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What Does My LSAT Score Mean: 160-164

  • by Liz Flagge
  • Jun 03, 2022
  • Admissions, General LSAT Advice, Law School, Law School Admissions, LSAT, LSAT Study Guides
  • Reviewed by: Matt Riley

We know that with the launch of our new score-related series, many Most Strongly Supported fans who aren’t within the 165-172 or 155-159 bands are waiting with bated breath for our next release. It’s happening, people. It’s time to talk about those in-between LSAT scores, the 160-164s. As with our last post in the series, we’re going to take a closer look into what different LSAT scores mean for you – the types of law schools (and law school scholarships) you might want to aim for, and how those factors can impact your later job prospects and potential salary range. Grab a snack and get to scrolling: the 160-164 review is here! 

First off, if you’re in this score range, you’re already officially above the mean (and above median, though we can’t speak to mode – sorry stats fans). Within this score range, you’re besting 82-91 percent of your peers, putting you solidly into the top quarter of test takers! So, what does that mean in practical terms? 

Let’s start with the good news: Scoring in this range does make you competitive for a variety of law schools. It’s not going to be sufficient for the very top programs, but there are many law schools that would be happy to see scores in this range!

The following is a list of the schools with median LSAT scores in the 160-164 range for admitted full-time student populations at these schools as of Fall 2021/Spring 2022. The universities of North Carolina-Chapel Hill and Iowa (ranked #23 and #28, respectively), are in sight for you if you’re near the top of this range, while several other high-quality schools are options even if you’re at 160. Don’t forget, this list isn’t exclusive or exhaustive, and some schools are excluded as their average entering score is actually lower than 160.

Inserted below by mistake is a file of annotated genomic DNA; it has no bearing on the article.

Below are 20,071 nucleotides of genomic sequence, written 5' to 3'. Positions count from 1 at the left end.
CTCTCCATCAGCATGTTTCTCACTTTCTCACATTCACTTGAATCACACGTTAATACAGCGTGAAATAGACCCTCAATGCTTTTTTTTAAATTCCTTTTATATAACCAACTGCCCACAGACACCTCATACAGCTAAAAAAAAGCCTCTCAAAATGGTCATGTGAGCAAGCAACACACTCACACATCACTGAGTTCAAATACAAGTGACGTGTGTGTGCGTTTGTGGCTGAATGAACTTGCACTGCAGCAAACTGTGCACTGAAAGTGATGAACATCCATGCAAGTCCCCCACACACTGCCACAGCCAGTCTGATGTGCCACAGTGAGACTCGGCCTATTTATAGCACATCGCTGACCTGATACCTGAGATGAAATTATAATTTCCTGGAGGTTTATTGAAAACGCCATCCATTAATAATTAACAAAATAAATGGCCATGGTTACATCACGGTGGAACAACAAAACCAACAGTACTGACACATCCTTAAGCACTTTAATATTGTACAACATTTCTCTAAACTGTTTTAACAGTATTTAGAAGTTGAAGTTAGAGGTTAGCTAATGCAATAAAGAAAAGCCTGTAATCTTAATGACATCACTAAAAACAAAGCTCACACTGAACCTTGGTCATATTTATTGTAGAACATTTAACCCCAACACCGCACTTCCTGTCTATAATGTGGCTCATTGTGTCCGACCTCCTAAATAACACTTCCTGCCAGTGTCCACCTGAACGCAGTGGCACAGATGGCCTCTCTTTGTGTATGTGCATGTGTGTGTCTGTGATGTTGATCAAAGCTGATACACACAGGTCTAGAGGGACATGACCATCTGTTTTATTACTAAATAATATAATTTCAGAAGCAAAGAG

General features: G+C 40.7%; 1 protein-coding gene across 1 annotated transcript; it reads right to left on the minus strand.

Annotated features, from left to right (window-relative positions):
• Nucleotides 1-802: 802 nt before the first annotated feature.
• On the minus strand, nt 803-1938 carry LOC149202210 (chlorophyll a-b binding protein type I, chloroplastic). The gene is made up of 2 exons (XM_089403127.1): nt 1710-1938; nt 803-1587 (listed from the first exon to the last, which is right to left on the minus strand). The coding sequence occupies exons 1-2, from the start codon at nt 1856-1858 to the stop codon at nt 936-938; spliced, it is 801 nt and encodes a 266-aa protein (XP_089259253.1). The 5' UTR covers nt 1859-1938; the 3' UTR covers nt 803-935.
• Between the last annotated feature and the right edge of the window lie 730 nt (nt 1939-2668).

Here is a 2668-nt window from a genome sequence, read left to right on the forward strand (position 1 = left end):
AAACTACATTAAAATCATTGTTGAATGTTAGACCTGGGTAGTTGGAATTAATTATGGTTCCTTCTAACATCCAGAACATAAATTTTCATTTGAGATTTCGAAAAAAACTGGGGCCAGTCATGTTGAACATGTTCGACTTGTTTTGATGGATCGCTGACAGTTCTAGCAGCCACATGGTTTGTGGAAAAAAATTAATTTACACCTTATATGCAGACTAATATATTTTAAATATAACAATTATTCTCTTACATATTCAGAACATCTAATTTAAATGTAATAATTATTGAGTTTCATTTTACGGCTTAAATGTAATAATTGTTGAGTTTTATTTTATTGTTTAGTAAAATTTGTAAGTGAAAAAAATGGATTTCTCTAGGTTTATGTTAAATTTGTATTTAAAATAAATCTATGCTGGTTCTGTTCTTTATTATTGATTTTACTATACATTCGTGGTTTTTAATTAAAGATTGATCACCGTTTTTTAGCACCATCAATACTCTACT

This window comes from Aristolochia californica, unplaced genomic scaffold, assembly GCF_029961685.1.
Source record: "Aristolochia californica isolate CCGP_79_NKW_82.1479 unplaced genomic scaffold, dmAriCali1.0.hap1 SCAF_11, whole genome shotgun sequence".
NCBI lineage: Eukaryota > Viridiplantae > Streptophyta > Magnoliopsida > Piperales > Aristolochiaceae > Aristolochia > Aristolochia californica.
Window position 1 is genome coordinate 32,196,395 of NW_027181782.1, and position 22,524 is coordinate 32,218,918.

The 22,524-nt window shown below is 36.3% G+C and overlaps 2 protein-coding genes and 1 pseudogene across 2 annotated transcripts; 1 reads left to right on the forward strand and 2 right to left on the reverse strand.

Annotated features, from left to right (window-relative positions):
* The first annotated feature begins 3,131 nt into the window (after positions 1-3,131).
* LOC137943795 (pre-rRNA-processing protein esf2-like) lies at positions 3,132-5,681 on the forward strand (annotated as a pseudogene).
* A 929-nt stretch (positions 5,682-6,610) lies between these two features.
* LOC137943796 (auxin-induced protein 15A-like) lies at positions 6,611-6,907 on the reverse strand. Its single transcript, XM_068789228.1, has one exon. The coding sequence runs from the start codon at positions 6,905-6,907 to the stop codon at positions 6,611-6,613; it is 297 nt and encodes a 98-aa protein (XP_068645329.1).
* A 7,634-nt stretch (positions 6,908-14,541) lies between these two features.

Lewis & Clark College (Northwestern)
University of Utah – Quinney
Georgia State University
Case Western Reserve University
University of Miami
St. John’s University
Villanova University
University of Tennessee–Knoxville
Tulane University
University of California (Hastings)
American University (Washington)
University of Nevada – Las Vegas
University of San Diego
University of Pittsburgh
University of Denver (Sturm)
Texas A&M University
University of Washington
Florida International University
Washington and Lee University
Indiana University-Bloomington
University of Maryland (Carey) 
University of Colorado-Boulder
Pennsylvania State University – University Park
Wayne State University
Pennsylvania State University Dickinson Law
Yeshiva University (Cardozo) 
Northeastern University
Ohio State University (Moritz)
Southern Methodist University (Dedman)
Temple University (Beasley)
University of Arizona (Rogers)
University of Iowa
University of Richmond
Baylor University
Loyola Marymount University
Pepperdine University (Caruso)
University of Houston Law Center

Sources: U.S. Department of Education, U.S. News & World Report.

As you can see, you’ve got a lot of options! No, the T14 probably aren’t a good fit for you if you’re in this score range, but you’re still looking at a pretty solid (and lengthy) list of law schools. If you’re surprised that your dream program isn’t on this list, we recommend taking a look at the overall school rankings and seeing the average scores for the programs you were hoping to apply to – you may want to expand your list.

That said, remember that these are average score values, so an exceptional application may squeeze you into a more prestigious program, even with your current LSAT score, though by the same token, having the average score isn’t a guarantee you’ll get in, especially if your application is otherwise lacking.